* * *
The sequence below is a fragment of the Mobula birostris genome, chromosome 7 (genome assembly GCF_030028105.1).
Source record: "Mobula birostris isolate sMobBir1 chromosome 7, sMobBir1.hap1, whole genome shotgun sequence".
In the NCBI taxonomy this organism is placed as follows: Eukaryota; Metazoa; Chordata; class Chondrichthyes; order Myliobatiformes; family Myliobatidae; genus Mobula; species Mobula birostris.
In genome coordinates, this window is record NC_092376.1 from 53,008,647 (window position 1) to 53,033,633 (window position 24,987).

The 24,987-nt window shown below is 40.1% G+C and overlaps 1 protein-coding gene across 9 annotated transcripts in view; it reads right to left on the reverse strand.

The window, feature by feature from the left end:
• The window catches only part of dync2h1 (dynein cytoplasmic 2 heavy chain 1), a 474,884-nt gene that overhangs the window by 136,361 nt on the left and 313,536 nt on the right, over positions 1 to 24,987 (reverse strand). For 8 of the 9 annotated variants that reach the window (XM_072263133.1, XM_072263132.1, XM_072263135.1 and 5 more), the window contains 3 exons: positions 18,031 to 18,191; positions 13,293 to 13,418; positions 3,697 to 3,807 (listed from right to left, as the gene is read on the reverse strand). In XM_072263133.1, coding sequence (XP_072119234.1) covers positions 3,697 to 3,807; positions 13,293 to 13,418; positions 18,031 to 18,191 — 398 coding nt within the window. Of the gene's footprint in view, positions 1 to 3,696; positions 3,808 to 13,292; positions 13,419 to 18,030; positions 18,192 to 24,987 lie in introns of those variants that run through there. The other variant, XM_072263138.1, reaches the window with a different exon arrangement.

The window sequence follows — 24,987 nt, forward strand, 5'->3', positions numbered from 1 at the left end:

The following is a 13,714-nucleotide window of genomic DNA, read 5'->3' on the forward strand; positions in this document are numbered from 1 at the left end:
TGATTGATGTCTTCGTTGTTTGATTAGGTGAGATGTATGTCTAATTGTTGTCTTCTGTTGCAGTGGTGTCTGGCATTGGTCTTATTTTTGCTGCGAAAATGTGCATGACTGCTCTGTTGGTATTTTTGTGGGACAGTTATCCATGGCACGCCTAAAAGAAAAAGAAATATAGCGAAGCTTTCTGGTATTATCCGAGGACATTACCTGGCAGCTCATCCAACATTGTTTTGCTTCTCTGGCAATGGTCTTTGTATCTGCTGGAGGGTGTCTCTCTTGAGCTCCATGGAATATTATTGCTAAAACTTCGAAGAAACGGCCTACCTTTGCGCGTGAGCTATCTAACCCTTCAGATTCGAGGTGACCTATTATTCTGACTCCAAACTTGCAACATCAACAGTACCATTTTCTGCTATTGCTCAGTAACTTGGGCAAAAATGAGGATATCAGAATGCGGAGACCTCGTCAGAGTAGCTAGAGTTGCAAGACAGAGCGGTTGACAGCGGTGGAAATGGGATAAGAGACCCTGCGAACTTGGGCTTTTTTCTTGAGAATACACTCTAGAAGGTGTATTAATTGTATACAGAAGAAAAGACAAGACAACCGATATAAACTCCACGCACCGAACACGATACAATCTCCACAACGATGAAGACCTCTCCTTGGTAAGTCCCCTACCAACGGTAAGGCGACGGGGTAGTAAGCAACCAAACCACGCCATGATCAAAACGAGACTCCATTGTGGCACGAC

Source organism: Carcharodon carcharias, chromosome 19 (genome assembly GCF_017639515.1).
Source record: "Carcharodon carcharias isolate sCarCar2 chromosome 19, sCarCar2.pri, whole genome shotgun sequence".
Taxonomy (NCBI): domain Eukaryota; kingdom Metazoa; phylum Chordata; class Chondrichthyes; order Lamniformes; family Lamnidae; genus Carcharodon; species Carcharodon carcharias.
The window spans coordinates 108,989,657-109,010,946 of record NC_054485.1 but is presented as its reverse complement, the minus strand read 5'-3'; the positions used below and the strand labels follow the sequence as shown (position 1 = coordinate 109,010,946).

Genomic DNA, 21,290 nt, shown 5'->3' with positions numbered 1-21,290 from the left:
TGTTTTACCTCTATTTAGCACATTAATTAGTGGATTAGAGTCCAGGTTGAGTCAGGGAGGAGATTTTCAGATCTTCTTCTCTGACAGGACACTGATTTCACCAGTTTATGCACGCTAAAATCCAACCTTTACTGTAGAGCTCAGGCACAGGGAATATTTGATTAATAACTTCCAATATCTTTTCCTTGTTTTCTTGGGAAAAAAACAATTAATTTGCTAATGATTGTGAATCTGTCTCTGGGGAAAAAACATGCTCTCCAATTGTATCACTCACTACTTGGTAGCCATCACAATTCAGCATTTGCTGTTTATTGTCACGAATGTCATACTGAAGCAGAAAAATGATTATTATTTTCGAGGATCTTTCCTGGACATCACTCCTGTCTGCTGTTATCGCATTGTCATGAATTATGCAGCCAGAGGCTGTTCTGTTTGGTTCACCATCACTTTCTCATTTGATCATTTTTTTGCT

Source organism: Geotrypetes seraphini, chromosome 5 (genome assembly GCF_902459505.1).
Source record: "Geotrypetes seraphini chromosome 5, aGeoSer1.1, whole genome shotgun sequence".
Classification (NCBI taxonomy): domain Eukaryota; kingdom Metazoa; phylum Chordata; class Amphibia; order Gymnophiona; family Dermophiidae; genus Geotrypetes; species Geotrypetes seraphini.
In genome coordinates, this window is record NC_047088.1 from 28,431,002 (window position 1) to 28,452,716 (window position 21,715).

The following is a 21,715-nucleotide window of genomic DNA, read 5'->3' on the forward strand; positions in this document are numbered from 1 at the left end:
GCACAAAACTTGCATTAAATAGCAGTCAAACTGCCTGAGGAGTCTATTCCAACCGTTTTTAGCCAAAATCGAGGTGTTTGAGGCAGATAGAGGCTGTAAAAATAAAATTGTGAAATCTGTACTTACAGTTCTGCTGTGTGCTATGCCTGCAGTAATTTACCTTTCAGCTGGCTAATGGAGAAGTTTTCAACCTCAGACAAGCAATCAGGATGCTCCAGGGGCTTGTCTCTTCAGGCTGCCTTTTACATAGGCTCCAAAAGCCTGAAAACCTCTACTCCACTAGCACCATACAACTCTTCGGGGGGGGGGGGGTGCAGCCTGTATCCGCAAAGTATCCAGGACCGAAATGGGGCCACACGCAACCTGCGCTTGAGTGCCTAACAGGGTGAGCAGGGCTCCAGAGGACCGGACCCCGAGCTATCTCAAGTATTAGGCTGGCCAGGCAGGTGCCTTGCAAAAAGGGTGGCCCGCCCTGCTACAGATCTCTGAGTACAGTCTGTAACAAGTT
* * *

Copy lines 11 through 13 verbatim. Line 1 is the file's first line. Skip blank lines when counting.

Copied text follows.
Source organism: Carcharodon carcharias, chromosome 19 (genome assembly GCF_017639515.1).
Source record: "Carcharodon carcharias isolate sCarCar2 chromosome 19, sCarCar2.pri, whole genome shotgun sequence".
Taxonomy (NCBI): domain Eukaryota; kingdom Metazoa; phylum Chordata; class Chondrichthyes; order Lamniformes; family Lamnidae; genus Carcharodon; species Carcharodon carcharias.